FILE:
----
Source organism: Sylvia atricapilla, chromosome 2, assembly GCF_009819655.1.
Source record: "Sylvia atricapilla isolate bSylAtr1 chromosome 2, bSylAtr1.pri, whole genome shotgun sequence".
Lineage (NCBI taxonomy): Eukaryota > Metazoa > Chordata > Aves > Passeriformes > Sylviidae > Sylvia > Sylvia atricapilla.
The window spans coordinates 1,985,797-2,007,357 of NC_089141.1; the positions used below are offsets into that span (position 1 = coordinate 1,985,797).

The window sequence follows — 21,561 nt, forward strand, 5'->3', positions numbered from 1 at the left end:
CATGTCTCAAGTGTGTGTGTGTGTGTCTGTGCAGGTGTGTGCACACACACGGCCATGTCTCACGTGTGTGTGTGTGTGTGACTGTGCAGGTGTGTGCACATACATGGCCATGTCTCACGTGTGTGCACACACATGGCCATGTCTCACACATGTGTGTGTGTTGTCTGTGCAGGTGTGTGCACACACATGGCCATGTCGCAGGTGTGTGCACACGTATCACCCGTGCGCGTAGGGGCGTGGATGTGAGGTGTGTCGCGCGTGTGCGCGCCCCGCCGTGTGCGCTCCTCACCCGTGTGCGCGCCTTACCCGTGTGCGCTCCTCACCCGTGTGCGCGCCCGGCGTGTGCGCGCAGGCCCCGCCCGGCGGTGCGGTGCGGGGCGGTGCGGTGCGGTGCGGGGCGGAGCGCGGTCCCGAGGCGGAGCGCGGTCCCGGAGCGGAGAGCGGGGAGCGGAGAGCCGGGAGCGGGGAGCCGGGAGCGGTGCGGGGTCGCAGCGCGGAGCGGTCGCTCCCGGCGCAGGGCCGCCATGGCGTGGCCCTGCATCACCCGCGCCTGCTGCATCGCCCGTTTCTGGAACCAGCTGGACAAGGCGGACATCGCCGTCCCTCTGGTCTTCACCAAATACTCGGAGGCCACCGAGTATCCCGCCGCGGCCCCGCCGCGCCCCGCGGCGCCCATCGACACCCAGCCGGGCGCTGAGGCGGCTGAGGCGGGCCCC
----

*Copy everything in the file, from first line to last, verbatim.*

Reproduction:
Source organism: Sylvia atricapilla, chromosome 2, assembly GCF_009819655.1.
Source record: "Sylvia atricapilla isolate bSylAtr1 chromosome 2, bSylAtr1.pri, whole genome shotgun sequence".
Lineage (NCBI taxonomy): Eukaryota > Metazoa > Chordata > Aves > Passeriformes > Sylviidae > Sylvia > Sylvia atricapilla.
The window spans coordinates 1,985,797-2,007,357 of NC_089141.1; the positions used below are offsets into that span (position 1 = coordinate 1,985,797).

The window sequence follows — 21,561 nt, forward strand, 5'->3', positions numbered from 1 at the left end:
CATGTCTCAAGTGTGTGTGTGTGTGTCTGTGCAGGTGTGTGCACACACACGGCCATGTCTCACGTGTGTGTGTGTGTGTGACTGTGCAGGTGTGTGCACATACATGGCCATGTCTCACGTGTGTGCACACACATGGCCATGTCTCACACATGTGTGTGTGTTGTCTGTGCAGGTGTGTGCACACACATGGCCATGTCGCAGGTGTGTGCACACGTATCACCCGTGCGCGTAGGGGCGTGGATGTGAGGTGTGTCGCGCGTGTGCGCGCCCCGCCGTGTGCGCTCCTCACCCGTGTGCGCGCCTTACCCGTGTGCGCTCCTCACCCGTGTGCGCGCCCGGCGTGTGCGCGCAGGCCCCGCCCGGCGGTGCGGTGCGGGGCGGTGCGGTGCGGTGCGGGGCGGAGCGCGGTCCCGAGGCGGAGCGCGGTCCCGGAGCGGAGAGCGGGGAGCGGAGAGCCGGGAGCGGGGAGCCGGGAGCGGTGCGGGGTCGCAGCGCGGAGCGGTCGCTCCCGGCGCAGGGCCGCCATGGCGTGGCCCTGCATCACCCGCGCCTGCTGCATCGCCCGTTTCTGGAACCAGCTGGACAAGGCGGACATCGCCGTCCCTCTGGTCTTCACCAAATACTCGGAGGCCACCGAGTATCCCGCCGCGGCCCCGCCGCGCCCCGCGGCGCCCATCGACACCCAGCCGGGCGCTGAGGCGGCTGAGGCGGGCCCC